Due to stresses resulting from their high altitudes, subalpine forests are sensitive to disturbances, including fire. This study analyzes the long-term relationships between fire and subalpine vegetation in the western Alps. High-resolution analyses of charcoal, pollen, macroremains, and other palynomorphs were performed on sedimentary cores from 2 small peaty ponds located above 2000 m asl. in the Maurienne valley, France. Results reveal similar long-term vegetation dynamics, with differences concerning the structure and composition of local and surrounding plant communities. The vegetation pattern appears partially related to local fire occurrence, which was most frequent between 8900 and 6500 cal. BP at one lake and between 4100 and 1800 cal. BP at the second. Fires notably triggered the development and occurrence of populations of Acer and Alnus incana-type during a 2000-y period and the asynchronous alteration of Pinus cembra forests at both sites. Results show that the low-competitive species, i.e., Larix decidua or Pinus uncinata, were never stimulated by increasing fire frequency. This highlights the past importance of local-scale processes such as fire, which favoured pioneer broad-leaved species but did not threaten the resilience of the subalpine forests dominated by the cembra pine.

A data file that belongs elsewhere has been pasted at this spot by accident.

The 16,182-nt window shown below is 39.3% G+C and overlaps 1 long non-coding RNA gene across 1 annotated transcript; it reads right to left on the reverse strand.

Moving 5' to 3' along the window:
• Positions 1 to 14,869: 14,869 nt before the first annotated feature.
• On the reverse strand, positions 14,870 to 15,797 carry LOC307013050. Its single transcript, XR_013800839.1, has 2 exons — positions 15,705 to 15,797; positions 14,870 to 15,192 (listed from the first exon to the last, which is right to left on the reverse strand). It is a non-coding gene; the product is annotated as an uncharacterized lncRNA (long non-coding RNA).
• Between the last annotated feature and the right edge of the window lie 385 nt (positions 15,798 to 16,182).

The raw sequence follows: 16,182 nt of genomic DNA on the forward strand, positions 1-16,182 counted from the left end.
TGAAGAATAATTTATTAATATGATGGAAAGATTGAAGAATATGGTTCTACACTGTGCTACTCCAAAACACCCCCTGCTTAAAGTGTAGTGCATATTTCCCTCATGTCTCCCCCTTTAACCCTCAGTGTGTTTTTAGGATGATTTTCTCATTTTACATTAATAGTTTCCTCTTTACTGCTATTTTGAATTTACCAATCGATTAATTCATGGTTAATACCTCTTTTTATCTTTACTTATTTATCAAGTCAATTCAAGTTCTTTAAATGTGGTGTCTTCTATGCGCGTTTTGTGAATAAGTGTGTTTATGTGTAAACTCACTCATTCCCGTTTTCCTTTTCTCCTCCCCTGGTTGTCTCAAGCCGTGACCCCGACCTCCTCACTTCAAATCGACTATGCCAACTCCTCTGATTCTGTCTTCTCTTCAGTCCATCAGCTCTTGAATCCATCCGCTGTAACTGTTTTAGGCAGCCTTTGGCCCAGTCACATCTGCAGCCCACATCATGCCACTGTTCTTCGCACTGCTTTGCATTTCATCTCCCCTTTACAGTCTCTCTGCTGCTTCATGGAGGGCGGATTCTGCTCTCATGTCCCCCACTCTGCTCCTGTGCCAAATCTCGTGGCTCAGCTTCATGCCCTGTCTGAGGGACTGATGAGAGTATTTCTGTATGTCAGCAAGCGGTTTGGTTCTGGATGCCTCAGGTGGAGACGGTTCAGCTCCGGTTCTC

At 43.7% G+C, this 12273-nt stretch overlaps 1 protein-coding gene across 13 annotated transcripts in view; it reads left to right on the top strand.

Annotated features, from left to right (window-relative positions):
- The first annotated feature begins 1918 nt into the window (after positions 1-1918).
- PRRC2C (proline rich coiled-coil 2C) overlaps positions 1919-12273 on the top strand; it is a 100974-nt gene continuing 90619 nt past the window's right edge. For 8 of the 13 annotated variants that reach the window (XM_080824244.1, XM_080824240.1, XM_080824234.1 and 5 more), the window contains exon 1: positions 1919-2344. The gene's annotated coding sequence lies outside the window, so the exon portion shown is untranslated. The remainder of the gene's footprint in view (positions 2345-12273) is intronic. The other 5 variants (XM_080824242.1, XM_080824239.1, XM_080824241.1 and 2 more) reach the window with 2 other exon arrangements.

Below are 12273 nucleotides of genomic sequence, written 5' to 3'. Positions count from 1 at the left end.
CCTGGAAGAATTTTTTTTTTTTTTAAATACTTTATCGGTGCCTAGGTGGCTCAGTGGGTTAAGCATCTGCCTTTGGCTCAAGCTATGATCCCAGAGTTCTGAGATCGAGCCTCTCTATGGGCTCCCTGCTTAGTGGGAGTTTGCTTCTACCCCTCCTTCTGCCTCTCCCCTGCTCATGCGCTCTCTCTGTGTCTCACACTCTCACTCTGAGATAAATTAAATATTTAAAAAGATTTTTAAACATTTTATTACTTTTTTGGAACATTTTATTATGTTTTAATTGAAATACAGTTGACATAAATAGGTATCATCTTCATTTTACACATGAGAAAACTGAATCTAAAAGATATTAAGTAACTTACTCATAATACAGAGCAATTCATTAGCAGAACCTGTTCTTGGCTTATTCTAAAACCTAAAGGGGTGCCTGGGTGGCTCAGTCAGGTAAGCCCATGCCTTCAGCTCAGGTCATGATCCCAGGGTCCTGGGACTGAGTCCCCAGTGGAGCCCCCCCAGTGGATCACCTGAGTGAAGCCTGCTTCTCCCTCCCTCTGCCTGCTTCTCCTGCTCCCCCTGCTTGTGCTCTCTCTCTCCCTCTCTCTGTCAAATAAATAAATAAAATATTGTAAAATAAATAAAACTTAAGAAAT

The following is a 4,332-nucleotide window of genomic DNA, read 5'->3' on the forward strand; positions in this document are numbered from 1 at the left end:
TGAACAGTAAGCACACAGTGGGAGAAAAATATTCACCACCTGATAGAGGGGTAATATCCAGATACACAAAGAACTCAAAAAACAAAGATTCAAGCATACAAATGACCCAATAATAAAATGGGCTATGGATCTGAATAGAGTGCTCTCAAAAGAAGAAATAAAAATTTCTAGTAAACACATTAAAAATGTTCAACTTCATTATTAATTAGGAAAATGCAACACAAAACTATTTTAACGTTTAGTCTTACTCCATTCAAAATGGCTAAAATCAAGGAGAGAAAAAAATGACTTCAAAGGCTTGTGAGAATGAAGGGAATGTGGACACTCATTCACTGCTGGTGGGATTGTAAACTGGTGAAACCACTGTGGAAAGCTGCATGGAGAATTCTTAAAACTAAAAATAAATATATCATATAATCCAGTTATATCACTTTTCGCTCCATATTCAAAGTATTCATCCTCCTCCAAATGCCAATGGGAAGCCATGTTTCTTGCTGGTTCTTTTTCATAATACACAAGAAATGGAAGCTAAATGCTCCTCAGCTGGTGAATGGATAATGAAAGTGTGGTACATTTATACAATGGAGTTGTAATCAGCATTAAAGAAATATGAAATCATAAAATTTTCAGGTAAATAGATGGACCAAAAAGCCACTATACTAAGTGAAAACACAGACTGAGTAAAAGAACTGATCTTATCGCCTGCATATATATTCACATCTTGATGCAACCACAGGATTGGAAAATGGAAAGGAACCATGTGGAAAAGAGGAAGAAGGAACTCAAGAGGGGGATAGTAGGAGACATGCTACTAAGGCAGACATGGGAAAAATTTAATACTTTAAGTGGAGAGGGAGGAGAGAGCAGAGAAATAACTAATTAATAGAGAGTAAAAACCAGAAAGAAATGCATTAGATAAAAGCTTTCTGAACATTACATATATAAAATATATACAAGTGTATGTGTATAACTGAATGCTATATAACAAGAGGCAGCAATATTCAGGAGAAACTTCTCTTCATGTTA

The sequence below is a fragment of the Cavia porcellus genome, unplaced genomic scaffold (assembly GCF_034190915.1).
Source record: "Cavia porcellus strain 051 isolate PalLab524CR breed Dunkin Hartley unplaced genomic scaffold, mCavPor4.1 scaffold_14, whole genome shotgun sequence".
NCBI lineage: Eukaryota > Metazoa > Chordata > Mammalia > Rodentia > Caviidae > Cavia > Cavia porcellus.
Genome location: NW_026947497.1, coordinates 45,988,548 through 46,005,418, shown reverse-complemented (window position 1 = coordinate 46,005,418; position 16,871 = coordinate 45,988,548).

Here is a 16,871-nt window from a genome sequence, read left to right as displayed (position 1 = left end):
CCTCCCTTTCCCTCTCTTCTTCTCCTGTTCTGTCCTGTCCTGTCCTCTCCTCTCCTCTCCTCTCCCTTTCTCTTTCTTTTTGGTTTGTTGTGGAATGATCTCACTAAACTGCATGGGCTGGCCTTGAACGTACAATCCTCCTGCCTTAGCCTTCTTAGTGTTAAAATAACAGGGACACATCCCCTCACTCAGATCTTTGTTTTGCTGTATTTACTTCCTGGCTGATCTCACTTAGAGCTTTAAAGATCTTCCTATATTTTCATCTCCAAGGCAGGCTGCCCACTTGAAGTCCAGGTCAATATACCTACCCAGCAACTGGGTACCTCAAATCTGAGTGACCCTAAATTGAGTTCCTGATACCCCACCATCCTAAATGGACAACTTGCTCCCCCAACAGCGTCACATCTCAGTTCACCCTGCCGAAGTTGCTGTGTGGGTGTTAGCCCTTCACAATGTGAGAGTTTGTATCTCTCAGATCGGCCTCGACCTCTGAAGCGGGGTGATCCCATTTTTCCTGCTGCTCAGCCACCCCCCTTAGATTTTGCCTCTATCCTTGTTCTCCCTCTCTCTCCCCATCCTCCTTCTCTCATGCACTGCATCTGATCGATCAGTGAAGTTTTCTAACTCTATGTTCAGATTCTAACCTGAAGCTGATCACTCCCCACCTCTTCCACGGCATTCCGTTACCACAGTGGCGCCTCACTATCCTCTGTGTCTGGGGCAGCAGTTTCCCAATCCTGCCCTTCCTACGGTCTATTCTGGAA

Nomenclature: Tutin et al., 1968–1993.